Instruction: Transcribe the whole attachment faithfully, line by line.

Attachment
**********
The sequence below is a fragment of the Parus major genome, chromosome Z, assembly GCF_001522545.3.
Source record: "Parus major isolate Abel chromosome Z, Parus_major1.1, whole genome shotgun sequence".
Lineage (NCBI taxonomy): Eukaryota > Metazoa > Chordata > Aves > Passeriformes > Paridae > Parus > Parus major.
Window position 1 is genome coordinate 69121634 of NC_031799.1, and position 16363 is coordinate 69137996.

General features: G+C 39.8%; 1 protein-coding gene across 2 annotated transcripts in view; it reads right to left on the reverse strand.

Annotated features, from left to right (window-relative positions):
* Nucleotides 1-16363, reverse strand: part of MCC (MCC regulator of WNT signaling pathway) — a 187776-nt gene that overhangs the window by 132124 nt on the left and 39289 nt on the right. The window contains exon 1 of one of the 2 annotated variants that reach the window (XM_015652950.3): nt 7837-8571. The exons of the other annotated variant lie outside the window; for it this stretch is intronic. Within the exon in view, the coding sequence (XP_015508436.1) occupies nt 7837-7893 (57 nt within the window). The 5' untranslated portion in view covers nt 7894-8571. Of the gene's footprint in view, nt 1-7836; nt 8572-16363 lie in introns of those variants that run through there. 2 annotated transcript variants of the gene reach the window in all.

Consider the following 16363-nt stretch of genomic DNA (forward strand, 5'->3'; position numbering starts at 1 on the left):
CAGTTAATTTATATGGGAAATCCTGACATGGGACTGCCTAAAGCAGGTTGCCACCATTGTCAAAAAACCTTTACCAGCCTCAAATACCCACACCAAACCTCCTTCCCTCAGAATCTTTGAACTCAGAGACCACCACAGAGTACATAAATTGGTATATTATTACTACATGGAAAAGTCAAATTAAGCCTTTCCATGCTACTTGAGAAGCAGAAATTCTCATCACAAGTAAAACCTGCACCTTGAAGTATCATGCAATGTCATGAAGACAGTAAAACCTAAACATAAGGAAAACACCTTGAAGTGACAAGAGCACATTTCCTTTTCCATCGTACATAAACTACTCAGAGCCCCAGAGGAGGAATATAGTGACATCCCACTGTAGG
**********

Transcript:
The sequence below is a fragment of the Parus major genome, chromosome Z, assembly GCF_001522545.3.
Source record: "Parus major isolate Abel chromosome Z, Parus_major1.1, whole genome shotgun sequence".
Lineage (NCBI taxonomy): Eukaryota > Metazoa > Chordata > Aves > Passeriformes > Paridae > Parus > Parus major.
Window position 1 is genome coordinate 69121634 of NC_031799.1, and position 16363 is coordinate 69137996.

General features: G+C 39.8%; 1 protein-coding gene across 2 annotated transcripts in view; it reads right to left on the reverse strand.

Annotated features, from left to right (window-relative positions):
* Nucleotides 1-16363, reverse strand: part of MCC (MCC regulator of WNT signaling pathway) — a 187776-nt gene that overhangs the window by 132124 nt on the left and 39289 nt on the right. The window contains exon 1 of one of the 2 annotated variants that reach the window (XM_015652950.3): nt 7837-8571. The exons of the other annotated variant lie outside the window; for it this stretch is intronic. Within the exon in view, the coding sequence (XP_015508436.1) occupies nt 7837-7893 (57 nt within the window). The 5' untranslated portion in view covers nt 7894-8571. Of the gene's footprint in view, nt 1-7836; nt 8572-16363 lie in introns of those variants that run through there. 2 annotated transcript variants of the gene reach the window in all.

Consider the following 16363-nt stretch of genomic DNA (forward strand, 5'->3'; position numbering starts at 1 on the left):
CAGTTAATTTATATGGGAAATCCTGACATGGGACTGCCTAAAGCAGGTTGCCACCATTGTCAAAAAACCTTTACCAGCCTCAAATACCCACACCAAACCTCCTTCCCTCAGAATCTTTGAACTCAGAGACCACCACAGAGTACATAAATTGGTATATTATTACTACATGGAAAAGTCAAATTAAGCCTTTCCATGCTACTTGAGAAGCAGAAATTCTCATCACAAGTAAAACCTGCACCTTGAAGTATCATGCAATGTCATGAAGACAGTAAAACCTAAACATAAGGAAAACACCTTGAAGTGACAAGAGCACATTTCCTTTTCCATCGTACATAAACTACTCAGAGCCCCAGAGGAGGAATATAGTGACATCCCACTGTAGG